The London Open 2022
Who are the artists making London’s art scene so vibrant and diverse today? Running from 1932, The London Open is a triennial exhibition offering a free, lively space to discover new work and how the next generation of London-based artists are responding to recent times. This year, the exhibition brings together a selection of the most dynamic and critical contemporary art made since 2018. Featuring 46 artists aged from 27 to 67, topics range from the personal to the collective, the cathartic to the poetic, and the political to the environmental. New perspectives in painting, sculpture, moving image, installation, and performance are offered.
Discover the full list of artists here.
Emma Talbot: The Age/L’Età
Emma Talbot’s (b. 1969, UK) winning proposal for the Max Mara Art Prize for Women questions deeply rooted positions of power, governance, attitudes to nature and representations of women through an acutely personal lens. It takes as a starting point Gustav Klimt’s painting The Three Ages of Woman (1905), which features a naked elderly woman standing in apparent shame.
Following a bespoke six-month Italian residency organised by The Collezione Maramotti in Reggio Emilia, Italy, Talbot animates the figure of the older woman as someone with agency who overcomes a series of trials similar to The Twelve Labors of Hercules. Through her modern-day trials, Talbot invests the woman with the potential to reconstruct contemporary society, tackling some of the most pressing issues of our time including climate disaster and feminism. The commission features two 11-metre-long free-hanging silk paintings alongside a life-sized sculptural figure, drawings and a new animation. The exhibition will be accompanied by a full colour publication with newly commissioned essays and photography.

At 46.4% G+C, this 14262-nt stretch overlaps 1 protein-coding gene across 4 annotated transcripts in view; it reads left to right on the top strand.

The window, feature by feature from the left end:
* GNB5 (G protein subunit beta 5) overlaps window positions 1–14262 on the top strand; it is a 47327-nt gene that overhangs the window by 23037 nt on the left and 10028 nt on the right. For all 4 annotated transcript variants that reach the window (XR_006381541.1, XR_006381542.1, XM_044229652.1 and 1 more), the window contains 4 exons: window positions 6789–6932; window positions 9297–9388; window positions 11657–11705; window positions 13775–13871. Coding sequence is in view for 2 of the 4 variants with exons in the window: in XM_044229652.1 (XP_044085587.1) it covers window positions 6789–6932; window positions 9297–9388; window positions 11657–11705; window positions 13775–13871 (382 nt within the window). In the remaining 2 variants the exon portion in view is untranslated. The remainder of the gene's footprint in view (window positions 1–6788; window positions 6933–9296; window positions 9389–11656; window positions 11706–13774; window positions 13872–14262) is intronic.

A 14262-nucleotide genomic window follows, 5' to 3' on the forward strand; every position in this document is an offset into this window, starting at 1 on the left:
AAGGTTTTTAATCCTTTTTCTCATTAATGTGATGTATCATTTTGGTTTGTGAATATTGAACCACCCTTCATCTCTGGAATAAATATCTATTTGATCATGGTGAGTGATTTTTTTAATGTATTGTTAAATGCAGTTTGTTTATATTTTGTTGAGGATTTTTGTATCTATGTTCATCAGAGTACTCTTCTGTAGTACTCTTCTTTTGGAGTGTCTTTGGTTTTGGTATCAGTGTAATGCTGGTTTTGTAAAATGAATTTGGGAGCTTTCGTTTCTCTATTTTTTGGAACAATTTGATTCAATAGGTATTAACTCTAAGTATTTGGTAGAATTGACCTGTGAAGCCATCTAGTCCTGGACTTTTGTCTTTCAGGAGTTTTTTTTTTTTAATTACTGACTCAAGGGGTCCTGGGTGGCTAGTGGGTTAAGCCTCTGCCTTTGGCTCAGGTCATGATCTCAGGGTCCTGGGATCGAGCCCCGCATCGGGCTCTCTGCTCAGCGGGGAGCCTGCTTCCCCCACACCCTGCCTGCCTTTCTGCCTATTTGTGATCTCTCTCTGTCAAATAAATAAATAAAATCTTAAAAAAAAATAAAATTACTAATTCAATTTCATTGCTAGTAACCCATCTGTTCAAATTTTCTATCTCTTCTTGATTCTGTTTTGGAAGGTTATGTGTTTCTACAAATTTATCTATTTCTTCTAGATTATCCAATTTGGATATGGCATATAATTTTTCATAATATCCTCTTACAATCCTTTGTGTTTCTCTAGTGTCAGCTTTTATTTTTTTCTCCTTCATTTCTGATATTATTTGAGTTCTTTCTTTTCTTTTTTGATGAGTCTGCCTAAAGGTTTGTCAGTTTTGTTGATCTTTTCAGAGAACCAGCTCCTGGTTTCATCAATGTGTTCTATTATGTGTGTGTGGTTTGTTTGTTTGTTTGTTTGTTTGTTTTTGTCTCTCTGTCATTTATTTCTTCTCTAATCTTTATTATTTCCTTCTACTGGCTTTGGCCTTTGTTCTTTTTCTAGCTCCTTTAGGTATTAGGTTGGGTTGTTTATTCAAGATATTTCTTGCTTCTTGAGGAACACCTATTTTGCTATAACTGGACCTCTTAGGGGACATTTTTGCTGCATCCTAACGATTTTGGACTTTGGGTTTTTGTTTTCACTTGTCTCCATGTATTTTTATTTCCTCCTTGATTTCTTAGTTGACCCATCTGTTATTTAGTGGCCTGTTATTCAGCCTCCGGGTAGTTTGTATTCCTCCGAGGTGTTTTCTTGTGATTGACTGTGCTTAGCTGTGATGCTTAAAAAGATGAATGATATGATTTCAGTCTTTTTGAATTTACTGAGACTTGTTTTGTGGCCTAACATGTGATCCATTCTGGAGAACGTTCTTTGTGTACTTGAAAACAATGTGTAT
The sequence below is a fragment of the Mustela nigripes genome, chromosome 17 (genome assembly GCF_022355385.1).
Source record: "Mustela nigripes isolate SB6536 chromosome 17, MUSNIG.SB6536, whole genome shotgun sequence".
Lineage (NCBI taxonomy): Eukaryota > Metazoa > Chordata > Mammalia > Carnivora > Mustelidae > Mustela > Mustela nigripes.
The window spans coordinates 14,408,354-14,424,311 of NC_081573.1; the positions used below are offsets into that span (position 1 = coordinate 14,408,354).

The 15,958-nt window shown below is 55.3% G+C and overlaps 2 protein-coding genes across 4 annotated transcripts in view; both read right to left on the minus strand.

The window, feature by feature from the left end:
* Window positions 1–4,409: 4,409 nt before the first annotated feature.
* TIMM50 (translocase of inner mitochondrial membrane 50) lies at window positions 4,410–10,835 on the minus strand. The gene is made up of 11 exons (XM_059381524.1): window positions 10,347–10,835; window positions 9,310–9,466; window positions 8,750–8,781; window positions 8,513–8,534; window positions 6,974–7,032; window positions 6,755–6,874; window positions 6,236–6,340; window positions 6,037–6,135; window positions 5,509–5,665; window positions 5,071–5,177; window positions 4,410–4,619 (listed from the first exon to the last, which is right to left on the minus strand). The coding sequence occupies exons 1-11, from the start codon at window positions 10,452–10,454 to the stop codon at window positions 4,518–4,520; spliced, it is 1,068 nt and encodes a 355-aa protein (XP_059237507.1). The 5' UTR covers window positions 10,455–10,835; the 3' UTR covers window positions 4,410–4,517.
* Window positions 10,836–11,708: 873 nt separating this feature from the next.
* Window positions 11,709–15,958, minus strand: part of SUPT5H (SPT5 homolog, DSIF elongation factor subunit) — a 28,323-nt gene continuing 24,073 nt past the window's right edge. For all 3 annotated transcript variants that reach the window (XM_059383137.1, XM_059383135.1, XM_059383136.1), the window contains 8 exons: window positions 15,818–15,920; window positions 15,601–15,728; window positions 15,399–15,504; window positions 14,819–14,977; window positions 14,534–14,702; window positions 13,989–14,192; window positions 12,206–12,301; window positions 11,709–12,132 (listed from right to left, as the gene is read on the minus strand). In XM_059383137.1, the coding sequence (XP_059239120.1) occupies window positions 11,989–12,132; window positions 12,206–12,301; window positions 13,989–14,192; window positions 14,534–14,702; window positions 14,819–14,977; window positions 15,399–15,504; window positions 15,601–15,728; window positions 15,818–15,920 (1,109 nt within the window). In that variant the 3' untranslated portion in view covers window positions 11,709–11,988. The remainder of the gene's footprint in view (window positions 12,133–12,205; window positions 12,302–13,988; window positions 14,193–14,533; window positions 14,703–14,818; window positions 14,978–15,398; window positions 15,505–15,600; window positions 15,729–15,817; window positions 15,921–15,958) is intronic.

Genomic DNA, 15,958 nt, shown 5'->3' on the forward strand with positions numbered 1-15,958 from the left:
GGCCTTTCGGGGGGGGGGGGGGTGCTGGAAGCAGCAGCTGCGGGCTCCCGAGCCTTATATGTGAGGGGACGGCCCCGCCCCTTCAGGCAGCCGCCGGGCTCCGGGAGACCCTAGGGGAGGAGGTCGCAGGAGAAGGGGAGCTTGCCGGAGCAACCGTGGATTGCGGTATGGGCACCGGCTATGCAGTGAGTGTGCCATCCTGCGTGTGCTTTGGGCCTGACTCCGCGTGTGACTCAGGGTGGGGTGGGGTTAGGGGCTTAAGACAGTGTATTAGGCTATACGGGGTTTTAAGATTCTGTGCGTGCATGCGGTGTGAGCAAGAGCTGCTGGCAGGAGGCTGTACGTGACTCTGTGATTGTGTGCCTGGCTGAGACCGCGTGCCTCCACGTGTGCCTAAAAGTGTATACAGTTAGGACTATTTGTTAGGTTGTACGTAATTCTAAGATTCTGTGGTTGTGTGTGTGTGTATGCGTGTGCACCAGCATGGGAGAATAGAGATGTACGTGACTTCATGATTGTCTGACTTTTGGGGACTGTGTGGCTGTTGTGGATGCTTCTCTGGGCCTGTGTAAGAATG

Christen Sveaas Art Foundation: The Unseen, Selected by Hurvin Anderson
Painter Hurvin Anderson (b. 1965, UK) reflects on depictions of black figures and experience in The Unseen, an artist-curated selection of 26 works from the Christen Sveaas Art Foundation. Drawing on the introduction to Ralph Ellison’s influential and epoch-defining novel, The Invisible Man (1952), and upon the artist’s own Jamaican heritage, Anderson joins lesser-known artists with modern and contemporary icons, each of which explore aspects of ‘the unseen’ or invisible through paint, collage, fabric and found objects. The display spans painting, sculpture and collage from artists Simphiwe Ndzube (b.1990, South Africa), Per Krohg (b.1889-1965), Robert Rauschenberg (b.1925-2008), Ibrahim Mahama (b.1987, Ghana), Howard Hodgkin (b.1932-2017) and more.
We Get to Choose Our Families
We Get to Choose Our Families celebrates the notion of ‘chosen families’ in response to the oppression faced by LGBTQAI+ communities. It features a series of works drawn from the Christen Sveaas Art Foundation alongside contributions by contemporary queer artists, resources, archival materials from the Museum of Transology, and a welcoming space for visitors to sit, reflect and engage with artist-led activities. Developed by trans and non-binary curators, the exhibition will be accompanied by programmed events for families and audiences of all ages, including workshops, a Thursday evening queer takeover, and storytelling sessions.
Marija Bozinovska Jones, Beginningless Mind (Rivers, Rhythms, Rituals), 2021, 12:19 mins. Courtesy the artist © Frangipanni Beatt.
Baff Akoto, LEAVE THE EDGES, (2020), Single channel HD video, 39 minutes. Courtesy of the artist.
Emma Talbot, portrait in the artist’s studio, pictured with When Screens Break, (2020). Photo by Thierry Bal.
Tewodros Hagos, Journey (32), 2021. Courtesy the artist and Kristin Hjellegjerde Gallery.
Polaroids of Protesters and their Ban Trans Conversion Therapy Placards. Courtesy of Museum of Transology.
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